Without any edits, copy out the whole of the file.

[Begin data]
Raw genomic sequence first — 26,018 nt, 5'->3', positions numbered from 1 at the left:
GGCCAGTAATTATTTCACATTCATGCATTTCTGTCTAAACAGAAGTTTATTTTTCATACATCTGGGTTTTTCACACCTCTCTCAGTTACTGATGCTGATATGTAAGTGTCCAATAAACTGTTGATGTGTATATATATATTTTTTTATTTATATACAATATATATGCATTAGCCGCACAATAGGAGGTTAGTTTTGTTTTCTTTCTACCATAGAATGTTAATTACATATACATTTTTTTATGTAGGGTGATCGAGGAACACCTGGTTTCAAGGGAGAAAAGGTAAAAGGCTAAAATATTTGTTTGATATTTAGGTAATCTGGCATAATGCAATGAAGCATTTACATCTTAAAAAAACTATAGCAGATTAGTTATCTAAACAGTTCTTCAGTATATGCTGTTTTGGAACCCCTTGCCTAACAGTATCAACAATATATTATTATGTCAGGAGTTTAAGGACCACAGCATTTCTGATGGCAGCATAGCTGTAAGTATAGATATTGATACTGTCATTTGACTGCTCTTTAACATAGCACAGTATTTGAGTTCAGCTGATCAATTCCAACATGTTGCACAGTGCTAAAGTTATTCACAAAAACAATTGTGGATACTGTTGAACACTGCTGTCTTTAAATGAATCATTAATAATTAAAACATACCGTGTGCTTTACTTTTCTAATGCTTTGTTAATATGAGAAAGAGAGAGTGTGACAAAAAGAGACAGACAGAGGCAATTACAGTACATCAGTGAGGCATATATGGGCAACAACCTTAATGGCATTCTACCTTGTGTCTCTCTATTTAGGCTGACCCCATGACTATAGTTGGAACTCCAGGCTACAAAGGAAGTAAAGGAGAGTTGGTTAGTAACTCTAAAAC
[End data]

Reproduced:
Raw genomic sequence first — 26,018 nt, 5'->3', positions numbered from 1 at the left:
GGCCAGTAATTATTTCACATTCATGCATTTCTGTCTAAACAGAAGTTTATTTTTCATACATCTGGGTTTTTCACACCTCTCTCAGTTACTGATGCTGATATGTAAGTGTCCAATAAACTGTTGATGTGTATATATATATTTTTTTATTTATATACAATATATATGCATTAGCCGCACAATAGGAGGTTAGTTTTGTTTTCTTTCTACCATAGAATGTTAATTACATATACATTTTTTTATGTAGGGTGATCGAGGAACACCTGGTTTCAAGGGAGAAAAGGTAAAAGGCTAAAATATTTGTTTGATATTTAGGTAATCTGGCATAATGCAATGAAGCATTTACATCTTAAAAAAACTATAGCAGATTAGTTATCTAAACAGTTCTTCAGTATATGCTGTTTTGGAACCCCTTGCCTAACAGTATCAACAATATATTATTATGTCAGGAGTTTAAGGACCACAGCATTTCTGATGGCAGCATAGCTGTAAGTATAGATATTGATACTGTCATTTGACTGCTCTTTAACATAGCACAGTATTTGAGTTCAGCTGATCAATTCCAACATGTTGCACAGTGCTAAAGTTATTCACAAAAACAATTGTGGATACTGTTGAACACTGCTGTCTTTAAATGAATCATTAATAATTAAAACATACCGTGTGCTTTACTTTTCTAATGCTTTGTTAATATGAGAAAGAGAGAGTGTGACAAAAAGAGACAGACAGAGGCAATTACAGTACATCAGTGAGGCATATATGGGCAACAACCTTAATGGCATTCTACCTTGTGTCTCTCTATTTAGGCTGACCCCATGACTATAGTTGGAACTCCAGGCTACAAAGGAAGTAAAGGAGAGTTGGTTAGTAACTCTAAAAC